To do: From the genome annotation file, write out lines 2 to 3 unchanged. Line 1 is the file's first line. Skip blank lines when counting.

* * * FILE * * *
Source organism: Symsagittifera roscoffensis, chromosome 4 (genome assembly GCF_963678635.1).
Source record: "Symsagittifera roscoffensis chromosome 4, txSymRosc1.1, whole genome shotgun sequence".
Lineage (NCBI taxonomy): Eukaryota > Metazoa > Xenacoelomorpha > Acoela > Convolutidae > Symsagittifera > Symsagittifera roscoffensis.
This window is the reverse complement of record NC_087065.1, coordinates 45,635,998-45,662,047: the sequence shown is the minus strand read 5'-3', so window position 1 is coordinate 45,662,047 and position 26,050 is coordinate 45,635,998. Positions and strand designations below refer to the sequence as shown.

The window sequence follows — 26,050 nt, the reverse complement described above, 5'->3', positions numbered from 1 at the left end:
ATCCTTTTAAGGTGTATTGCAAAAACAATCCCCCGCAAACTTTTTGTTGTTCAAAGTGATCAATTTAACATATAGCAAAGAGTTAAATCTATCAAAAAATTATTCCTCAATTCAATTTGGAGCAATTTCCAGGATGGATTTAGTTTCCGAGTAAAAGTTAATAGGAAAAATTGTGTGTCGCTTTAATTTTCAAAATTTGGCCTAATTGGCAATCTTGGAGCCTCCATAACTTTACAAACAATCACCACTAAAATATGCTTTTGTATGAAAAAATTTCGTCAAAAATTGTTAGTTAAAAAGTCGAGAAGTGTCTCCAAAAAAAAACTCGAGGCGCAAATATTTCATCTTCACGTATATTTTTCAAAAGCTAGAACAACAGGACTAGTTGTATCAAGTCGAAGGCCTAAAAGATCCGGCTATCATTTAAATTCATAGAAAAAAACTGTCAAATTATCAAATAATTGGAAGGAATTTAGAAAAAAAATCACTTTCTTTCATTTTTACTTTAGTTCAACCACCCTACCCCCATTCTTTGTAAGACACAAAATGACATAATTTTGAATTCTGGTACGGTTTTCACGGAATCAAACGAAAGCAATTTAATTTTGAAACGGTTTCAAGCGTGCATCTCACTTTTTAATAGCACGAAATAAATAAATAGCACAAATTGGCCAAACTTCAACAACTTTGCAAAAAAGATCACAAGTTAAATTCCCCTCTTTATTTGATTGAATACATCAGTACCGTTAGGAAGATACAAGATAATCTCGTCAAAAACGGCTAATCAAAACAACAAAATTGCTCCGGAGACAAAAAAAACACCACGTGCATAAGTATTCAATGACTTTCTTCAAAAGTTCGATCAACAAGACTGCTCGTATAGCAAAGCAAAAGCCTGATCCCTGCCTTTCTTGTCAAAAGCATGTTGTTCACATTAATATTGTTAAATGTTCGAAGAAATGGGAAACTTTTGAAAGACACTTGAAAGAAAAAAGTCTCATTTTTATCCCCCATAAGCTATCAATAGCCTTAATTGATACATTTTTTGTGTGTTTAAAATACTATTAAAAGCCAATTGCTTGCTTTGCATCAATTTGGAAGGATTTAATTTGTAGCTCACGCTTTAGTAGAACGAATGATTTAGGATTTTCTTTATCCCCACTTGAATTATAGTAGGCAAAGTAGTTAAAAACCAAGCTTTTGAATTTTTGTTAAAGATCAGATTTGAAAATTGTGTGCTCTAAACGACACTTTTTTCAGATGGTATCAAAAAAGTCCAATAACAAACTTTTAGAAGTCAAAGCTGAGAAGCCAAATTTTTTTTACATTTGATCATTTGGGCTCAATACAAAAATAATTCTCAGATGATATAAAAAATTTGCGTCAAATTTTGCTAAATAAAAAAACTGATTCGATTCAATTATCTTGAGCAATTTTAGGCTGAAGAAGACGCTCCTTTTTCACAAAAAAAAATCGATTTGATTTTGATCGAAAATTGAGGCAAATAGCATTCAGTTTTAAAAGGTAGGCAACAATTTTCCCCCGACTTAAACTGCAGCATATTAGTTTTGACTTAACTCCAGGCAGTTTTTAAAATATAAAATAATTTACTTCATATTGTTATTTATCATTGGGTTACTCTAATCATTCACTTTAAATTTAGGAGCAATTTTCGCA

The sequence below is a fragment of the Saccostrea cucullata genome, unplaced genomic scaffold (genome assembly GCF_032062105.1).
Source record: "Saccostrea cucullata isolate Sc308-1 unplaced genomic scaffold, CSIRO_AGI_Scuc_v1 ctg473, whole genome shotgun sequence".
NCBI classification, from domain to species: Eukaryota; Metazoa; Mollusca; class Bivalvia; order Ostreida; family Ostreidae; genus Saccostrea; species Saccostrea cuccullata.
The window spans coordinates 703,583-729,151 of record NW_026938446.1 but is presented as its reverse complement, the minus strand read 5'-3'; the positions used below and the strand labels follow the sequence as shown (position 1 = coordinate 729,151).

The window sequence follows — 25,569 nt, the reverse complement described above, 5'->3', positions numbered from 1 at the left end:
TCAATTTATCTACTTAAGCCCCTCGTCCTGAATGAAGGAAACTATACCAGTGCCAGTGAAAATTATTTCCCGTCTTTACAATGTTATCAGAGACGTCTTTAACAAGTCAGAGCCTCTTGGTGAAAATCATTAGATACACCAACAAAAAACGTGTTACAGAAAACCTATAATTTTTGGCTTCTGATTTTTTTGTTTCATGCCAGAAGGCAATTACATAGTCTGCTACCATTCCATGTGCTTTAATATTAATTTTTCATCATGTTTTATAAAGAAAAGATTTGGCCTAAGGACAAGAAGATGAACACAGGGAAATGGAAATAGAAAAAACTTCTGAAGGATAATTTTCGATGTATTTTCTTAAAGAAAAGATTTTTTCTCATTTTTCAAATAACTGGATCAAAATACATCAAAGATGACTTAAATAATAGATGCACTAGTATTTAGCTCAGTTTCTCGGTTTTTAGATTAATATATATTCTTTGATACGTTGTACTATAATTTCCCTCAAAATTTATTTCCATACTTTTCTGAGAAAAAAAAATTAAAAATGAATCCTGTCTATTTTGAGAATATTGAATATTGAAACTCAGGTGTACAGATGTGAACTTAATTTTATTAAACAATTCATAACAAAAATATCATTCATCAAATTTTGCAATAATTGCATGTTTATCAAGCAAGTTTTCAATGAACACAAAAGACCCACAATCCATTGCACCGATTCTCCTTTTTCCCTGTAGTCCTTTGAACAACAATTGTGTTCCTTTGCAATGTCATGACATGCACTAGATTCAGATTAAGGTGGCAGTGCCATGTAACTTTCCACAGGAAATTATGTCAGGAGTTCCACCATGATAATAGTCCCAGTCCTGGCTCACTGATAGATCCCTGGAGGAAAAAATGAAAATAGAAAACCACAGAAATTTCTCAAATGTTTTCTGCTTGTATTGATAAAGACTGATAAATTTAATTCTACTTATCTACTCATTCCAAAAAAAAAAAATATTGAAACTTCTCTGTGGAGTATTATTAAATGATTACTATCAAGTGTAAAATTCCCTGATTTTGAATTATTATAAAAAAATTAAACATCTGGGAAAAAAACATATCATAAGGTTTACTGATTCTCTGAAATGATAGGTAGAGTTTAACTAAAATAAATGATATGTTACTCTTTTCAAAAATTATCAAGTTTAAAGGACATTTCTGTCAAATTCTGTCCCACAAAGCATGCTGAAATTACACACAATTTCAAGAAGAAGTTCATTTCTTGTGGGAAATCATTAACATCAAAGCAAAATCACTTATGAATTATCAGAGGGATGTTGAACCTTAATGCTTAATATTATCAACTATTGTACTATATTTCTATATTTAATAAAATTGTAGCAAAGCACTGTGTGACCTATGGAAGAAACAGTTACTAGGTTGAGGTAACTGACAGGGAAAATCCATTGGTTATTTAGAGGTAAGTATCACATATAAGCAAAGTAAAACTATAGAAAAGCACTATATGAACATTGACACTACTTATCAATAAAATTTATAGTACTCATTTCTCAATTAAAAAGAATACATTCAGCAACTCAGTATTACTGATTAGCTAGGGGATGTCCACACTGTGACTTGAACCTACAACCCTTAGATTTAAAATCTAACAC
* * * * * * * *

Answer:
Source record: "Symsagittifera roscoffensis chromosome 4, txSymRosc1.1, whole genome shotgun sequence".
Lineage (NCBI taxonomy): Eukaryota > Metazoa > Xenacoelomorpha > Acoela > Convolutidae > Symsagittifera > Symsagittifera roscoffensis.